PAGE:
Jordan, a country that has had a formal peace treaty with Israel since 1994, has seen an uptick in anti-Israel hostility.
Last month, Jordan condemned the killing of a Jordanian-Palestinian attacker who was filmed stabbing an Israeli policeman multiple times before he was shot, calling it “a heinous crime.” In September, Israeli police killed a Jordanian tourist who attacked with a knife. Jordan described this act of self-defense as a premeditated and “barbaric act of the army of the Israeli occupation.”
Israeli analysts disagree whether Jordan’s rhetoric is a cause for concern.
Since the second Palestinian Intifada broke out in 2000, Jordan’s public statements often contradict private behavior, said Elad Ben-Dror, a Bar-Ilan University Middle Eastern Studies senior lecturer. Publicly, “the Jordanian parliament and press are fierce in their denunciation of Israel… Beneath the surface, however, there is a strong link and security cooperation between the two countries, especially with regard to the war on terrorism.”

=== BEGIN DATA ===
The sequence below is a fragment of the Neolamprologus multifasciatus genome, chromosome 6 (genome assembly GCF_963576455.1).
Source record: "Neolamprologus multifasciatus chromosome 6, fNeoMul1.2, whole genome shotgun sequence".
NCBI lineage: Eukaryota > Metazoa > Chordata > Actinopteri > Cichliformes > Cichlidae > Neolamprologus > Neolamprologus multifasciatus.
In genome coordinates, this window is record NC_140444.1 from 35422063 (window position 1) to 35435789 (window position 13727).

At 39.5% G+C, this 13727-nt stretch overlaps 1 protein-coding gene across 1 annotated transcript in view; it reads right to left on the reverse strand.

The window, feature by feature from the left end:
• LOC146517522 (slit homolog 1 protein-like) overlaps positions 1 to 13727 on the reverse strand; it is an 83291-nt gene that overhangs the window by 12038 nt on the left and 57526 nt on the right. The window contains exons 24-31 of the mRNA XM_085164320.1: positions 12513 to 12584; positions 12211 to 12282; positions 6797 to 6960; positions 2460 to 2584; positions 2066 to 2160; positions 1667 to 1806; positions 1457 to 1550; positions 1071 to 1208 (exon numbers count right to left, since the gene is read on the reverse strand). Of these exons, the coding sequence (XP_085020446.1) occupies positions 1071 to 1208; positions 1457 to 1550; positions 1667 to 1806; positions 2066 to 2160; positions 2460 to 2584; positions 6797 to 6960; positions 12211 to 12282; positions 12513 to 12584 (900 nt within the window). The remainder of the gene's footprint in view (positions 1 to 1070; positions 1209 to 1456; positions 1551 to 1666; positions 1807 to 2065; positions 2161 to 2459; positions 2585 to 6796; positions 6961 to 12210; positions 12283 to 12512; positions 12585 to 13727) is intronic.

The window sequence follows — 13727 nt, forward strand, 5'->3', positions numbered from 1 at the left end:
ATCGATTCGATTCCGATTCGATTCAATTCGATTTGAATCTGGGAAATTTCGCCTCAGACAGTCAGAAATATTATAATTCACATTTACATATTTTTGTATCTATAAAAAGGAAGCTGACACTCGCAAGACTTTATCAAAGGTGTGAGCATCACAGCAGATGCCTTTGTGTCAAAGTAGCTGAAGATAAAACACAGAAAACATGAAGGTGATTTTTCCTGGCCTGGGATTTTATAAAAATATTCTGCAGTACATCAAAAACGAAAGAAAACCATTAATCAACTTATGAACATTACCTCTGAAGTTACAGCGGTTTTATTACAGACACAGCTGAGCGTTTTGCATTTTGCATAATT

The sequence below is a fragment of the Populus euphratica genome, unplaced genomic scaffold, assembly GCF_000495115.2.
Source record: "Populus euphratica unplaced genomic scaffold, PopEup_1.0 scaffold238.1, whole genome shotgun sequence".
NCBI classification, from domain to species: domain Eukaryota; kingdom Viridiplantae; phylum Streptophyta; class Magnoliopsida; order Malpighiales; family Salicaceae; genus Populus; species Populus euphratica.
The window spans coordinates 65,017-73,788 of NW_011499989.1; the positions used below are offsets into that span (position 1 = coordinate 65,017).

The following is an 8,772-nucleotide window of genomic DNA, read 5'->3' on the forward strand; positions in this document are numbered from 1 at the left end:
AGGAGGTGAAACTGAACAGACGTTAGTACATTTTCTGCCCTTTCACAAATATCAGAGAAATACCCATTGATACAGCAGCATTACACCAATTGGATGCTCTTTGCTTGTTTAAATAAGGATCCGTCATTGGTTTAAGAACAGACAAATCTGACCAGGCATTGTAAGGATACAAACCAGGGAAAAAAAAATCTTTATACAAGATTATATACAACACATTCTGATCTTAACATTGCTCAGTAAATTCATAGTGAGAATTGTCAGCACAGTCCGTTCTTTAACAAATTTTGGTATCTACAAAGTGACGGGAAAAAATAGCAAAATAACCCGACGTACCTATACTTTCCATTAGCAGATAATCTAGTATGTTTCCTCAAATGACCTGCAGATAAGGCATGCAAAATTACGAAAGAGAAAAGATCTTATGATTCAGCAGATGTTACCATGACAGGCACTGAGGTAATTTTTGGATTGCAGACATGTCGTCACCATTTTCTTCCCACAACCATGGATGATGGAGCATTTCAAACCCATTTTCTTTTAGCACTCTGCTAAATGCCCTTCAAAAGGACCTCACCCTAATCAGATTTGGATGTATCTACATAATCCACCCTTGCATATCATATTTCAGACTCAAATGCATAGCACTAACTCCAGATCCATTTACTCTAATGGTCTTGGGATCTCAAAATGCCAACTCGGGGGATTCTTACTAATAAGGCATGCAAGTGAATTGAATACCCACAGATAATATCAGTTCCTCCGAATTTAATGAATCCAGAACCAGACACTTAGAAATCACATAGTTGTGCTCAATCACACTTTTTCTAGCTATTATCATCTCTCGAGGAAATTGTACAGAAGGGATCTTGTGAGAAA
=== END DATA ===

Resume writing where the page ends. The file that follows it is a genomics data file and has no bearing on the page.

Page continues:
Jordanian demographics drive the public vitriol, said Tel Aviv University Contemporary Middle Eastern History Chair Eyal Zisser. Palestinians comprise half the Jordanian population, “and because the population is conservative and very much Islamic, the regime lets the public…express anti-Israeli sentiments as a way to vent and reduce…pressure on the regime.”
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